For the past couple of years, there has been a familiar pattern to Apple launches. Two different models of iPhone, the regular and the Pro, are unveiled, with the Pro model getting the more advanced features and the higher price.
Last year, that was taken a step further when the iPhone 14 Pro got the A16 Bionic chip, Apple’s latest and greatest, and the standard iPhone 14 was powered by a tweaked version of the previous year’s A15.
Then there was the Dynamic Island, which displayed content running in the background, which was also a Pro-exclusive feature, and the existing gulf between the camera technology on the phones.
The gap between the regular iPhone and the Pro models widened further.
Fast-forward to this year and things look a little different. While there are still some notable differences – the extra camera lens, the faster chip, the USB-C 3.0 support – the substantial gulf has narrowed a little.
The iPhone 15 comes with a better camera than before, essentially adding the zoom lens that it had previously omitted, and the Dynamic Island, so you can wave goodbye to the notch on the screen that so many hated.
It has the new USB port too, although it only supports USB 2.0, which offers slower data transfer speeds than its Pro counterpart. And you get all the portrait mode improvements, so you can create portraits out of photographs after the fact.
To be clear, there are still two cameras on the iPhone 15 and 15 Plus. The optical zoom comes from the increased megapixel count on the device, which now matches the 48-megapixel quality of the Pro models.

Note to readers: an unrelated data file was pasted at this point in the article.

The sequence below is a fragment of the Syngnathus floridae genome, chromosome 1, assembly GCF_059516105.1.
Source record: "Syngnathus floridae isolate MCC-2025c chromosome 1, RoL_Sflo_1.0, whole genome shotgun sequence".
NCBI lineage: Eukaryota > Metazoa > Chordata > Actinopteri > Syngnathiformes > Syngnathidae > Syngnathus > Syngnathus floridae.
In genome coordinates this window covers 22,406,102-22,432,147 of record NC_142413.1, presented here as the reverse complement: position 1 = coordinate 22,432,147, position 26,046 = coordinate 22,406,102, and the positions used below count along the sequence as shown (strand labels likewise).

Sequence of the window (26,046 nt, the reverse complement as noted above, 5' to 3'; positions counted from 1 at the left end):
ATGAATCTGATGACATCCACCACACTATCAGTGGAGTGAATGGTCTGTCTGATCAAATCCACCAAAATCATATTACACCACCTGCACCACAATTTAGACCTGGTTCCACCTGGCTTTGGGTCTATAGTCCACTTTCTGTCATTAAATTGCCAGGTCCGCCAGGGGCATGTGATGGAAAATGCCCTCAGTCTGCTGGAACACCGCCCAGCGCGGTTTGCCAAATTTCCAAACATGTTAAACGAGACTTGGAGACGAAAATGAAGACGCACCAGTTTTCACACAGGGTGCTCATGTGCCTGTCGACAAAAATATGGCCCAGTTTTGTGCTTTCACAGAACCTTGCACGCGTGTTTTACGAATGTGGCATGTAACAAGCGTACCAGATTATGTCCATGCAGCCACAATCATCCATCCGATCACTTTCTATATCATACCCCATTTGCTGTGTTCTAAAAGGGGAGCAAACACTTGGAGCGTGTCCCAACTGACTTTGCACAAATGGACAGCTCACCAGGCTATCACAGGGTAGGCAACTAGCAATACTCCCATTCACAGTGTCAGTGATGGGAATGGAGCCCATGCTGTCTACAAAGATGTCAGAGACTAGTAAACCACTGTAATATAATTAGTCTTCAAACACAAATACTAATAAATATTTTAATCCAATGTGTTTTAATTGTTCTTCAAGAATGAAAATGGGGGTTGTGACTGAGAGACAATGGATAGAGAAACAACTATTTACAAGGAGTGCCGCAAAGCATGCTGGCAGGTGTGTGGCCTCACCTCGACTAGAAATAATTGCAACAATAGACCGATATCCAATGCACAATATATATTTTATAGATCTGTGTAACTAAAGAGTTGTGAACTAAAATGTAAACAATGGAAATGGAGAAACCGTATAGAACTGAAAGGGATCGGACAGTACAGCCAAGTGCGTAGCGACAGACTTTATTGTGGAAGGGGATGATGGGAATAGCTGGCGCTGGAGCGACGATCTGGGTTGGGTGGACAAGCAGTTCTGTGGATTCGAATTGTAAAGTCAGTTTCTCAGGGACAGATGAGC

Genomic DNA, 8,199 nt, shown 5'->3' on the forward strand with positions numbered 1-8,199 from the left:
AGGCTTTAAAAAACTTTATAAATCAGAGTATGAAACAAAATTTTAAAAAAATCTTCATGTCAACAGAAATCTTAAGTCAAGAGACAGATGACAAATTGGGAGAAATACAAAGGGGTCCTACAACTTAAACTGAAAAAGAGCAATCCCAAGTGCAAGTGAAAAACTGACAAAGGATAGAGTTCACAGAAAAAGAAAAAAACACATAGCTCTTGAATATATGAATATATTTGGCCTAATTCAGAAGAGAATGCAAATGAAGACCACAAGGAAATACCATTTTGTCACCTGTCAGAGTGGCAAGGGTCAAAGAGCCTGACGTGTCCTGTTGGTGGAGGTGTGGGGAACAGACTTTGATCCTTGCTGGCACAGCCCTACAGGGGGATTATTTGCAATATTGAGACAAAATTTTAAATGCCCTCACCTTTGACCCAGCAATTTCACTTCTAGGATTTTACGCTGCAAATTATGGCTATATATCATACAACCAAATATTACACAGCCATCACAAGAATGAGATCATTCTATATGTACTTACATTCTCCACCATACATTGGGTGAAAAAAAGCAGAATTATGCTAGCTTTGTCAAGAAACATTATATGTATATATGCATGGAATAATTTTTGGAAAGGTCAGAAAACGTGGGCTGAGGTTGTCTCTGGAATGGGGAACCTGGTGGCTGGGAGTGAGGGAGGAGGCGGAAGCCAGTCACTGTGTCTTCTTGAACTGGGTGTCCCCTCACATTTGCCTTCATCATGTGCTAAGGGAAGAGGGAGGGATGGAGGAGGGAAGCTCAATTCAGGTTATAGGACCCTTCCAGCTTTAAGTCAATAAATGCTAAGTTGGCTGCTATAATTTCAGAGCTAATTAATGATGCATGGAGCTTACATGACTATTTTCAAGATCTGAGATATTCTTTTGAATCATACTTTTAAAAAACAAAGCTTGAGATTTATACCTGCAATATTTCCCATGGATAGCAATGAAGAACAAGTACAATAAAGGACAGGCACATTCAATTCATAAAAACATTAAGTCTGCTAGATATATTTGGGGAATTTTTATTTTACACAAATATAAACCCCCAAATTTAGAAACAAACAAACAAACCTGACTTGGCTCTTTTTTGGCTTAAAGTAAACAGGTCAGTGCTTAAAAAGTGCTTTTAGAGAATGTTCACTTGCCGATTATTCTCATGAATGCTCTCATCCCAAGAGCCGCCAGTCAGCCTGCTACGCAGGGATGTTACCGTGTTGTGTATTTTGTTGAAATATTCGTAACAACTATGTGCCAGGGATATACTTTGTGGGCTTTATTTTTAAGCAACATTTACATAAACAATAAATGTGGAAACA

You can effectively get 2x optical zoom by using only the centre 12 megapixels on the main camera. It’s a small change that fills in one of the gaps of the base model iPhone for users.
The photos themselves are sharp, although a side-by-side comparison with the iPhone 15 Pro Max shows some slight differences in quality.
On the whole, though, you will get some great photos out of the iPhone 15, including the new portrait features that allow you to create a portrait picture.
Those photos and videos look great on the Super Retina XDR display – still 6.1 inches for the 15 and 6.7 inches for the 15 Pro – which now hits up to 1600 nits at peak HDR brightness and up to 2,000 nits at peak outdoor brightness, which is about twice as bright as last year’s model.
On the inside, you get the A16 Bionic, last year’s iPhone 14 Pro chip – and also a new second-gen ultra-wideband chip that will help you find your friends more easily. It has three times the range as before but there is a catch: the other person has to have an iPhone 15 to take advantage of this extra distance.
Design-wise, the iPhone 15 doesn’t take any big leaps, although it does make a few changes. There is no titanium here, but the iPhone 15 does have a couple of design changes.
First, it gets the frosted glass back that we have seen on the Pro models previously. Couple that with a slight tweak to the design of the edges – so small you might miss it, if we’re honest – and the phone is easier to keep hold of than its predecessor.
But since most of us will immediately put it into some sort of case to protect the phone from bumps and scratches, this change will likely be lost on many of the phone’s future owners.
There are some omissions. The always-on display is still a Pro-only feature, although if you’ve never had it you won’t miss it. You still get the StandBy feature in IOS 17 that turns your phone into a bedside clock, though.
The bottom line: if you have an older iPhone – an iPhone 12 or older, for example – the iPhone 15 will be a significant upgrade.